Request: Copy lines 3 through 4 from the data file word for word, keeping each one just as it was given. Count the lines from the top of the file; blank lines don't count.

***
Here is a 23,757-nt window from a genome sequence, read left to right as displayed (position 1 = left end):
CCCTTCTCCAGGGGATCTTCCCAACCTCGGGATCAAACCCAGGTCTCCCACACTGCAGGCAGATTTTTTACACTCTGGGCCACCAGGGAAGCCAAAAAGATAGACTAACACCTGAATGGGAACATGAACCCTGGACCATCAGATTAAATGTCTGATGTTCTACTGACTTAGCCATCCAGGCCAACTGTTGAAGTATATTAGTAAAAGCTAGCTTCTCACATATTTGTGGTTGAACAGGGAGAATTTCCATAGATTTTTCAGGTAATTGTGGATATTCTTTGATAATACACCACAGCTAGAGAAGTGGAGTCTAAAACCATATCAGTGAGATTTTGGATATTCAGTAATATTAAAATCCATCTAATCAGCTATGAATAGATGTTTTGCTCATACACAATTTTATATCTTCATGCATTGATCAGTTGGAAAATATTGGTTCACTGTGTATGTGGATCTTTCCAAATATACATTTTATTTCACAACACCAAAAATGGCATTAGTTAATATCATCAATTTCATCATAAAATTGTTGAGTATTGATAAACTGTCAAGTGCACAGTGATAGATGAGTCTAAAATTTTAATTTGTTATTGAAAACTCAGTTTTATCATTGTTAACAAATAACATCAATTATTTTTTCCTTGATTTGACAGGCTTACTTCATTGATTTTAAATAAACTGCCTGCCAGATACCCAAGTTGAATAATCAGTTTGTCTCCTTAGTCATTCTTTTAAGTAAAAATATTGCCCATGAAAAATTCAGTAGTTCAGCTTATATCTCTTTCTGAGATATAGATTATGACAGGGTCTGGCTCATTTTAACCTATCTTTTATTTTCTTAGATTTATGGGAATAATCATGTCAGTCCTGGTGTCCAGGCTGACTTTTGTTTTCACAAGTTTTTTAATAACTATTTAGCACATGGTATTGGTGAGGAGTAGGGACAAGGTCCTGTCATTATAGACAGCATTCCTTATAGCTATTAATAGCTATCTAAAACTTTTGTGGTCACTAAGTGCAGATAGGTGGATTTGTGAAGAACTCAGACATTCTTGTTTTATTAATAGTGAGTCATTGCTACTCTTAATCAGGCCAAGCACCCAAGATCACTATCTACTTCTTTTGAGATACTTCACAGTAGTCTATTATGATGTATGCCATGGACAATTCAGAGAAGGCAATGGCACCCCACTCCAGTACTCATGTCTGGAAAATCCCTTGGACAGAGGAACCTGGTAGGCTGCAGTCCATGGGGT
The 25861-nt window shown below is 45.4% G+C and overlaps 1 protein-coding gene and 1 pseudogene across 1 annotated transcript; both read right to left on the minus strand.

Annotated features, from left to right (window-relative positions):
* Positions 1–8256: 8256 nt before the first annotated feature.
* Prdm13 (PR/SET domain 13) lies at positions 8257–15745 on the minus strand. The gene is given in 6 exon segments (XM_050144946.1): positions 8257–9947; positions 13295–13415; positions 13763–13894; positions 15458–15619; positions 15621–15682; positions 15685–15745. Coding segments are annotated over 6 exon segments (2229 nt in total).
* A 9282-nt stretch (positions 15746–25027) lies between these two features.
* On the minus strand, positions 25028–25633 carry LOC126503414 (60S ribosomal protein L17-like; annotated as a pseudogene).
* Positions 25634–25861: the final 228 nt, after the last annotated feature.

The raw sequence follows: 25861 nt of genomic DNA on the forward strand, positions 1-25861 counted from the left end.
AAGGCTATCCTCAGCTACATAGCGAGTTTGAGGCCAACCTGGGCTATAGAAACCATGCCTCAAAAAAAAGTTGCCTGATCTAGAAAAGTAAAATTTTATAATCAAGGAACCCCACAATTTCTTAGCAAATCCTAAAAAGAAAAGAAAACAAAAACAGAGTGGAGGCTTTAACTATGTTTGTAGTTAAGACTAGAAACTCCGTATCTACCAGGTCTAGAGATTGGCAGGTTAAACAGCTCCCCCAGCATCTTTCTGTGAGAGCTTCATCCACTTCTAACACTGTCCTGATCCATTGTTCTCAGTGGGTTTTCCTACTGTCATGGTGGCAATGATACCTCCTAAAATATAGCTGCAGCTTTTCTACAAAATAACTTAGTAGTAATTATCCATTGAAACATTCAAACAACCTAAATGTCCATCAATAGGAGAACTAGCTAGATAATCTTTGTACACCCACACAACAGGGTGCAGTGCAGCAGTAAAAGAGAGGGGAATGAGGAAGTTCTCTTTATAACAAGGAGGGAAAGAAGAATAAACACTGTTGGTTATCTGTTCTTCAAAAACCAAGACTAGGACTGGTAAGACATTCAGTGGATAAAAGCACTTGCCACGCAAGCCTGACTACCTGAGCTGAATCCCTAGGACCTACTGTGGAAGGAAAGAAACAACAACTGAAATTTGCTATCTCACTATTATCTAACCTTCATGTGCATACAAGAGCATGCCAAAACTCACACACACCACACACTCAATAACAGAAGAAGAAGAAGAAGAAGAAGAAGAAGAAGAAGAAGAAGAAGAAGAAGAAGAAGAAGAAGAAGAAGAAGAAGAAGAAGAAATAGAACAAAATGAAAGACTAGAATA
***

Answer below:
The 25861-nt window shown below is 45.4% G+C and overlaps 1 protein-coding gene and 1 pseudogene across 1 annotated transcript; both read right to left on the minus strand.

Annotated features, from left to right (window-relative positions):